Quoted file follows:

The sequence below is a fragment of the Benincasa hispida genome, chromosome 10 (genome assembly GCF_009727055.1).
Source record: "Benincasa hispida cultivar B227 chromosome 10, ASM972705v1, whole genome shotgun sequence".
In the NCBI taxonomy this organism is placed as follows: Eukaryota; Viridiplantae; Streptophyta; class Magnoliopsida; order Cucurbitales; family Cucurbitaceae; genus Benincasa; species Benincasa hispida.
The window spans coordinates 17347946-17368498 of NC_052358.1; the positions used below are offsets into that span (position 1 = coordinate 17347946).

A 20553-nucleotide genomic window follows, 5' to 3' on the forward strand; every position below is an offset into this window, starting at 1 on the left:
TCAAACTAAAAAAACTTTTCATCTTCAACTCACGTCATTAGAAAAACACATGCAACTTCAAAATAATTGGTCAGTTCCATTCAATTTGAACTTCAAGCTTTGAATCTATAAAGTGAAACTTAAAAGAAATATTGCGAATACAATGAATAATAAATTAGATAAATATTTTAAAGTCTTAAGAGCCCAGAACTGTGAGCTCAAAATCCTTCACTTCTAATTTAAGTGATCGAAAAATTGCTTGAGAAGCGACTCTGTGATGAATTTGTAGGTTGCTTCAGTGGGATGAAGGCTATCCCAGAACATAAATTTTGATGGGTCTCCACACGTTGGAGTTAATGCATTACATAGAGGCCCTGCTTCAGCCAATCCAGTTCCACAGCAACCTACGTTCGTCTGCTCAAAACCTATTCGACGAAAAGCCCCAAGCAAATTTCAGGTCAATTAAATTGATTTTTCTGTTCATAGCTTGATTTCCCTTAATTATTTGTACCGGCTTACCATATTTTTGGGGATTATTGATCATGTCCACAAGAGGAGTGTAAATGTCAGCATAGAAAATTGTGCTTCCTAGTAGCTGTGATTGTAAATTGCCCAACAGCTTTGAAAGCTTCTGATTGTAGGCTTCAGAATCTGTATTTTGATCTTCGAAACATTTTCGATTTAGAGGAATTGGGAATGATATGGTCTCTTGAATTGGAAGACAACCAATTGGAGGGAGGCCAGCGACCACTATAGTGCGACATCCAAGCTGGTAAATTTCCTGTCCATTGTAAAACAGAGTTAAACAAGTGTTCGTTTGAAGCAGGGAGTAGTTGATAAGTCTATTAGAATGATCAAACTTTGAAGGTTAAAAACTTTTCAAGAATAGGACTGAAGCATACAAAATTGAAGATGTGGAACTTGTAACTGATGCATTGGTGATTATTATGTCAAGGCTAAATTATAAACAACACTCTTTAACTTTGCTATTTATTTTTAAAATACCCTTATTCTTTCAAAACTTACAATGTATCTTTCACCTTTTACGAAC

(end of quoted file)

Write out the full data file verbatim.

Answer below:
The sequence below is a fragment of the Benincasa hispida genome, chromosome 10 (genome assembly GCF_009727055.1).
Source record: "Benincasa hispida cultivar B227 chromosome 10, ASM972705v1, whole genome shotgun sequence".
In the NCBI taxonomy this organism is placed as follows: Eukaryota; Viridiplantae; Streptophyta; class Magnoliopsida; order Cucurbitales; family Cucurbitaceae; genus Benincasa; species Benincasa hispida.
The window spans coordinates 17347946-17368498 of NC_052358.1; the positions used below are offsets into that span (position 1 = coordinate 17347946).

A 20553-nucleotide genomic window follows, 5' to 3' on the forward strand; every position below is an offset into this window, starting at 1 on the left:
TCAAACTAAAAAAACTTTTCATCTTCAACTCACGTCATTAGAAAAACACATGCAACTTCAAAATAATTGGTCAGTTCCATTCAATTTGAACTTCAAGCTTTGAATCTATAAAGTGAAACTTAAAAGAAATATTGCGAATACAATGAATAATAAATTAGATAAATATTTTAAAGTCTTAAGAGCCCAGAACTGTGAGCTCAAAATCCTTCACTTCTAATTTAAGTGATCGAAAAATTGCTTGAGAAGCGACTCTGTGATGAATTTGTAGGTTGCTTCAGTGGGATGAAGGCTATCCCAGAACATAAATTTTGATGGGTCTCCACACGTTGGAGTTAATGCATTACATAGAGGCCCTGCTTCAGCCAATCCAGTTCCACAGCAACCTACGTTCGTCTGCTCAAAACCTATTCGACGAAAAGCCCCAAGCAAATTTCAGGTCAATTAAATTGATTTTTCTGTTCATAGCTTGATTTCCCTTAATTATTTGTACCGGCTTACCATATTTTTGGGGATTATTGATCATGTCCACAAGAGGAGTGTAAATGTCAGCATAGAAAATTGTGCTTCCTAGTAGCTGTGATTGTAAATTGCCCAACAGCTTTGAAAGCTTCTGATTGTAGGCTTCAGAATCTGTATTTTGATCTTCGAAACATTTTCGATTTAGAGGAATTGGGAATGATATGGTCTCTTGAATTGGAAGACAACCAATTGGAGGGAGGCCAGCGACCACTATAGTGCGACATCCAAGCTGGTAAATTTCCTGTCCATTGTAAAACAGAGTTAAACAAGTGTTCGTTTGAAGCAGGGAGTAGTTGATAAGTCTATTAGAATGATCAAACTTTGAAGGTTAAAAACTTTTCAAGAATAGGACTGAAGCATACAAAATTGAAGATGTGGAACTTGTAACTGATGCATTGGTGATTATTATGTCAAGGCTAAATTATAAACAACACTCTTTAACTTTGCTATTTATTTTTAAAATACCCTTATTCTTTCAAAACTTACAATGTATCTTTCACCTTTTACGAAC